Last week I ran more miles than I ever have in one day. I am not sure how many, because I did not want the pressure of my GPS suffocating every step, but it was a long run. I raced my first 50K ultra marathon, the Ray Miller 50. However, I do know it was over 50K because after mile nineteen or so the group of runners I was with turned back and exclaimed, "We're going the wrong way!" So, I backtracked with them only to find out we were indeed going the right way after all. Oh, well. Honestly, I didn't mind the extra time in the sunshine or extra pounding on my legs, I was ready for anything the race asked of me, and simply savored the entire experience.
I probably ran 52K, but I am not sure. I do know that I loved every minute of it. I even appreciated the tumble I took at the bottom of the canyon floor two and half hours into our day because it woke me up, and added a little dirt design to my spiffy outfit. Plus, I find it life-affirming when a little blood is added to the marathon ball.
I am positive that I ran 6:09 hours. I am positive that I could have run another six more. I was not running fast, in fact, I did walk up some of the gargantuan hills, and delicately scamper down the countless downhills at a less than lightening pace, and it was all spectacular. There were heavy winds for the first few hours, and pestering heat through out the day, but nothing could break my spirit. I was locked in a near perfect running zone. I fueled correctly, thank you Picky Bars, and Cliff Blocks! I held faith that I prepped my mind and body for the rigors of running farther than a marathon by running hundreds of miles over the three months I lived in Albuquerque this summer. I was ready.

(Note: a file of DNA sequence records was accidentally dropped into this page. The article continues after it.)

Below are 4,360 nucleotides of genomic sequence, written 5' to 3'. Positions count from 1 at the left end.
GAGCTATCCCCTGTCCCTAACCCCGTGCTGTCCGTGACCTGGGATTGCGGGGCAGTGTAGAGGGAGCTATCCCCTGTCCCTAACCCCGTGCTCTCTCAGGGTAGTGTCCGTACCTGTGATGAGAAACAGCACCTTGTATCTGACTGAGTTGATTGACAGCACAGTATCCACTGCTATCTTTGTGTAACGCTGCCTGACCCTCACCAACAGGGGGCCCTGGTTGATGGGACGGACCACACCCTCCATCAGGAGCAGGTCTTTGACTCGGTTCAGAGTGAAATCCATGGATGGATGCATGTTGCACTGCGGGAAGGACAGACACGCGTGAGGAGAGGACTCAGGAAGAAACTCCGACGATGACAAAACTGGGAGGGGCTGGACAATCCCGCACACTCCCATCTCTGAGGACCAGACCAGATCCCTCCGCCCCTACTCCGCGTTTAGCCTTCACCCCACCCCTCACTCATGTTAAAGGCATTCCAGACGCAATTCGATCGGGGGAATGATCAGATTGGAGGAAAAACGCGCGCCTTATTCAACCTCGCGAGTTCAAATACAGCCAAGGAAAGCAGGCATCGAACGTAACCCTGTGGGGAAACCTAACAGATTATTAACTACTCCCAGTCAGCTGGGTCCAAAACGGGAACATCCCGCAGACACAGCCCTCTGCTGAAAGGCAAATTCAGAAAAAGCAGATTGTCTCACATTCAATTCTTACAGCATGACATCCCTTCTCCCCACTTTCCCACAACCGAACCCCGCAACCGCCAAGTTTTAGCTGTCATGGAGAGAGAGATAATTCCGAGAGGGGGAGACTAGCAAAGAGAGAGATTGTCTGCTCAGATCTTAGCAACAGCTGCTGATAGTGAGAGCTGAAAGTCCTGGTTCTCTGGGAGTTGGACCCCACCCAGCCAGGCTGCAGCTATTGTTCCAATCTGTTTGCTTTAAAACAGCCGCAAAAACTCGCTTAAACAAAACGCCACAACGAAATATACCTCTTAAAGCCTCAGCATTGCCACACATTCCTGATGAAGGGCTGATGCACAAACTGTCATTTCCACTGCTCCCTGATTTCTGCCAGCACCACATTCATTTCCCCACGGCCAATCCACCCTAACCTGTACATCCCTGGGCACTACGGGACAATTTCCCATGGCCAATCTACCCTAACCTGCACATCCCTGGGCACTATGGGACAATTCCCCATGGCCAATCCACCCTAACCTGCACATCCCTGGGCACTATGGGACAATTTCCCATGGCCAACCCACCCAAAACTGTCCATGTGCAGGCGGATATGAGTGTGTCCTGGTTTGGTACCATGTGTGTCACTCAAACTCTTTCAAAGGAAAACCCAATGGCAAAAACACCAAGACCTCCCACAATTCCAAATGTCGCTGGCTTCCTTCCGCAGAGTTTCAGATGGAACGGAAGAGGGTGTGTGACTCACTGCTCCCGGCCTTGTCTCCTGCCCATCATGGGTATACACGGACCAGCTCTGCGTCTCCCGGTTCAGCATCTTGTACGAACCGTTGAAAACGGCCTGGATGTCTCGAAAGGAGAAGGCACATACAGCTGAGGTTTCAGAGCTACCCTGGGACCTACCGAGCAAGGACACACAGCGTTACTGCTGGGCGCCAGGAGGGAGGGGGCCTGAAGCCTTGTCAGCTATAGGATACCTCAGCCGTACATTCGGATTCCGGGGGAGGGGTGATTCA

Plus, the ocean was our back drop, and my life-force when I needed it. The race took place in Pt. Mugu State park, which is just north of Malibu, and right above the Pacific. There were moments when I felt alone, I literally was for a few stretches here or there, but the big blue sea never left my sights. Even when I couldn't see it with my eyeballs while running through the inland valleys and canyons, I felt its strength cheering me on from a distance. Suddenly, it was right in front of me.
The last mile or so was a gorgeous, yet slightly scary set of spiraling switchbacks that spit us out right at the finish line. This was it. I just needed to hang on, stay upright, and finish strong. Luckily, my body was a champ and never let me down, even when I clearly could not control it correctly by taking a digger fifteen miles in. It didn't matter. I made it through my longest run ever. It was a glorious sensation and not to be taken for granted. I ran my first 50K, and along the way clicked off my 40th marathon, what an awesome way to spend a Saturday.